By Oswald Sobrino, J.D.; M.A. (Econ.); M.A. (Theo.); M.L. (Master of Latin), doctoral student, University of Florida.

Saturday, March 1, 2014

Both Example and Words with St. Francis of Assisi

In my graduate class, a student pointed out to me that no one can find evidence that St. Francis of Assisi said these eloquent and insightful words: "Preach the gospel always and, if necessary, use words."

As usual, I follow up on any lingering questions raised in class. Here is the result of my research:

1. Indeed, no one has yet found these exact words in the writings of St. Francis of Assisi or of those recording his words.

2. But most seem to agree that this eloquent phrase is true to the teaching of St. Francis. It is a "Franciscan" saying, if not one directly quoting the saint himself.

3. Below is what I found at the Franciscan Archive and in an old online translation of The Little Flowers of St. Francis. All source links are found below so you can freely make up your own mind on whether the popular saying matches the saint.

4. My personal conclusion: The famous saying above eloquently and accurately paraphrases what St. Francis says below in The Little Flowers. But you are free to differ!

5. I do not interpret the popular saying as telling us that words are not to be used, or are not necessary. That would be an uncharitable interpretation of the saying which would create a straw man in any discussion.

Rather, the popular saying is telling us that you can always preach the gospel, even when you are not proclaiming it in words. Et . . . et: both example (deeds) and words at different times, as necessary. The saying reminds us that deeds are the necessary background and context for credible and effective proclamation with words, and that deeds themselves speak loudly. To interpret the saying as signifying that you never use words to preach the gospel is an absurd interpretation possibly motivated by extraneous polemical factors.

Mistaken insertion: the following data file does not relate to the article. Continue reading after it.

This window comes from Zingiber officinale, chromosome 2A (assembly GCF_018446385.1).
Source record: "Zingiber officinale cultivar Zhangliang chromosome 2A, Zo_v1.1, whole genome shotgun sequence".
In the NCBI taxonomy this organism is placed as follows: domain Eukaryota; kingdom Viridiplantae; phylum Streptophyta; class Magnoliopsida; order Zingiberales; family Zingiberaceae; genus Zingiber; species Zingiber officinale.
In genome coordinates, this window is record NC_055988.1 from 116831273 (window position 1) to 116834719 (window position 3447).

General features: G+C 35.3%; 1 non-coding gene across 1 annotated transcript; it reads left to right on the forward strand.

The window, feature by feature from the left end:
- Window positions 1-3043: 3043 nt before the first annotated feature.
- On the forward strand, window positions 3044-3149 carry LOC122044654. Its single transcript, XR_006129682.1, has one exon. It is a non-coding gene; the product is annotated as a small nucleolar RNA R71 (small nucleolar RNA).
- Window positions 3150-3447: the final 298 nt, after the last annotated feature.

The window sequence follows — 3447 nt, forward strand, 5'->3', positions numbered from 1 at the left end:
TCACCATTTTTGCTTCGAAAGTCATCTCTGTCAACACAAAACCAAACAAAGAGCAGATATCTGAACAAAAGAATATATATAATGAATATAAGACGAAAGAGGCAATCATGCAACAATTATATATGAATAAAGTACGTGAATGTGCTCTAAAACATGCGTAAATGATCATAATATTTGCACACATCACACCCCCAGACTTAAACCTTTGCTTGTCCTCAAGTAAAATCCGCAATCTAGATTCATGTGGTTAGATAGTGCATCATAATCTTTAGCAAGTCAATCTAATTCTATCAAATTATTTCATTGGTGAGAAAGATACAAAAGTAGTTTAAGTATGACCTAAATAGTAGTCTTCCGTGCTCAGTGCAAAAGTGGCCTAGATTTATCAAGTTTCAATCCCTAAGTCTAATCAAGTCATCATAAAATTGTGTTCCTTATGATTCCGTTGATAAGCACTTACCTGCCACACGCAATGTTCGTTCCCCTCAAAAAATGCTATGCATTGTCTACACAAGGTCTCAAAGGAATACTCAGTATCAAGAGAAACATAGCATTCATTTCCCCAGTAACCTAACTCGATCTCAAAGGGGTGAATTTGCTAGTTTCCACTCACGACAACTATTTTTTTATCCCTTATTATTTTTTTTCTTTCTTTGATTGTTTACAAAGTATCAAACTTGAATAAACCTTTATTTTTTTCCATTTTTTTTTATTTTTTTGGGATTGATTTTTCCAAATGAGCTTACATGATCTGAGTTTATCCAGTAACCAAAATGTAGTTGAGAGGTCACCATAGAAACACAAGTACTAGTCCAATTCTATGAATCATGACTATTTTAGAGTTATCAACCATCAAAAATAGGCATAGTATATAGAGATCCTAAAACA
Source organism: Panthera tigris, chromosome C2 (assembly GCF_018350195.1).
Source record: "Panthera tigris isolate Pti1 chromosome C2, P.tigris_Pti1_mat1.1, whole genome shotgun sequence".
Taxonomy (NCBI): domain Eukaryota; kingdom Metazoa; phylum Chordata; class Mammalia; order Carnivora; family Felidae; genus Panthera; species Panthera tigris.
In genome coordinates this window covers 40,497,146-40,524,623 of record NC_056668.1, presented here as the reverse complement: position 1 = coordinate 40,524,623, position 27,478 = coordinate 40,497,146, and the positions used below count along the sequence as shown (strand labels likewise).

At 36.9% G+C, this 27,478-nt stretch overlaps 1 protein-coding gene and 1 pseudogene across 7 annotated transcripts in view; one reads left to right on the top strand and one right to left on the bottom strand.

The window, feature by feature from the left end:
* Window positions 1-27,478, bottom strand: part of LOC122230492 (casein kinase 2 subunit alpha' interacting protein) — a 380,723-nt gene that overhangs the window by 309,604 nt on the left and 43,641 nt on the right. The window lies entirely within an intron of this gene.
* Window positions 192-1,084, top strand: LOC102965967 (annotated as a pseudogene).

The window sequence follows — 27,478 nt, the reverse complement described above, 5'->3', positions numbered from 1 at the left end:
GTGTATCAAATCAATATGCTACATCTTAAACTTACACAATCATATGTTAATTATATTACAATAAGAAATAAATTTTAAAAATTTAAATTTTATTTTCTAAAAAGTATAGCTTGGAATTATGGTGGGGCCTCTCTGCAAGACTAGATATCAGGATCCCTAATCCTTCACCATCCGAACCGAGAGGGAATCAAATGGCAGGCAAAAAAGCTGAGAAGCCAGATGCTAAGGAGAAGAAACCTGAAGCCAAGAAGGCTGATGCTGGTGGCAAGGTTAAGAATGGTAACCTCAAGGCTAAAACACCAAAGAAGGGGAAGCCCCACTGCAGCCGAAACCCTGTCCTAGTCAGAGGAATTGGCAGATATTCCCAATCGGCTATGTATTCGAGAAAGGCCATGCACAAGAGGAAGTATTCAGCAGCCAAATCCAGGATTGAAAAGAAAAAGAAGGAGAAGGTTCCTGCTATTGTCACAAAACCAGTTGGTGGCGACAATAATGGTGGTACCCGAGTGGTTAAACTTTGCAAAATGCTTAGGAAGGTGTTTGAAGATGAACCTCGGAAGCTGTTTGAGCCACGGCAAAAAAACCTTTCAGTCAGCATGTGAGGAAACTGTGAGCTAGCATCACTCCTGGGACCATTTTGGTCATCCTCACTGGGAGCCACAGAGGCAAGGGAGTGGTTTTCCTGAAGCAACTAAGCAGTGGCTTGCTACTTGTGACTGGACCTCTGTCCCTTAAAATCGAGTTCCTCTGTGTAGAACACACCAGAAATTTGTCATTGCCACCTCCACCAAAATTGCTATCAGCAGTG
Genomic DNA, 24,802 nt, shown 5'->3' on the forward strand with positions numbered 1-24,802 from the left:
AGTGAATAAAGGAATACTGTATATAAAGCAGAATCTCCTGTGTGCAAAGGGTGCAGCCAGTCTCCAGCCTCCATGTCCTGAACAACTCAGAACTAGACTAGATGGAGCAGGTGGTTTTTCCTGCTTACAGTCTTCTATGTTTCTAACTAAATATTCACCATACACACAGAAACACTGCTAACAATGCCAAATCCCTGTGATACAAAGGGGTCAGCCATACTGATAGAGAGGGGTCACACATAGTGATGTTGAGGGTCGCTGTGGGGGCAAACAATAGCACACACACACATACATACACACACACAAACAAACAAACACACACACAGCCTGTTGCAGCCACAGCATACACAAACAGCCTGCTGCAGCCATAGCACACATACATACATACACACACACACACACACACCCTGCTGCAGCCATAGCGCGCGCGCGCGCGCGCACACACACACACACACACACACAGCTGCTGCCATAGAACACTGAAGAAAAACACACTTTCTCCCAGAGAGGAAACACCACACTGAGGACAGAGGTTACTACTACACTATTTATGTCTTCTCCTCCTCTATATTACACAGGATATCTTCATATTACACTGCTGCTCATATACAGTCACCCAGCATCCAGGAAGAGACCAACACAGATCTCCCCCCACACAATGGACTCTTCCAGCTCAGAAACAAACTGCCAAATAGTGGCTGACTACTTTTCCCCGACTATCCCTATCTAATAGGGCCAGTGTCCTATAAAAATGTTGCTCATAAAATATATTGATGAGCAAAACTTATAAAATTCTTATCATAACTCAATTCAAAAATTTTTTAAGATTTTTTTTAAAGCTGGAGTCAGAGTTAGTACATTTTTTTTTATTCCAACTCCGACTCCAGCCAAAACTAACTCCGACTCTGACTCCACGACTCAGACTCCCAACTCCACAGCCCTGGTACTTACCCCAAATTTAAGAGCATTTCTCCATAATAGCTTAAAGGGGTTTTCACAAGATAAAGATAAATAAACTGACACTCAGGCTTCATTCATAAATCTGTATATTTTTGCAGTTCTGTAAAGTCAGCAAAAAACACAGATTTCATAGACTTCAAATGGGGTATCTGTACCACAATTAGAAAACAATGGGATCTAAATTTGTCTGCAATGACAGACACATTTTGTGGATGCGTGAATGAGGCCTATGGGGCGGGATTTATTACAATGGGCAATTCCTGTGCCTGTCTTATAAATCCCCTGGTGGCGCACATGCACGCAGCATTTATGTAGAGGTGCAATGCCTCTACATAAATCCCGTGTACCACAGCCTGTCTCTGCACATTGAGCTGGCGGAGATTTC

Below is what I found at the Franciscan Archive website (it is not an official archive):

Preaching without Words

according to St. Francis of Assisi

Many sayings are attributed to St. Francis, but were never actually written by him. One of the more famous of these has to do with preaching without words. This one is based on what St. Francis said and taught.

What St. Francis said about giving good example, and how this was more important that preaching with words comes from a variety of sources, on[e] of which is:

The Little Flowers of St. Francis: Chapter 50

At the end of this chapter, in the English translation by T. Okey, which appeared in the Everyman Library edition of 1951, Philosophy and Theology, n. 485A, p. 295, St. Francis is quoted to have said:

But as for me, I desire this privilege from the Lord, that never may I have any privilege from man, except to do reverence to all, and to convert the world by obedience to the Holy Rule rather by example than by word.

"The Holy Rule" is the Rule of St. Francis.


Source link to web excerpt:

Franciscan Archive

You can read the book quoted above at this link (the entire book is available free online; go to p. 223, Ch. L, last sentence, in the online book and the quote matches what I found above at the Franciscan Archive):

Translation of Little Flowers of St. Francis.

(The image of St. Francis of Assisi stripping to signify his abandonment of riches is in the public domain.)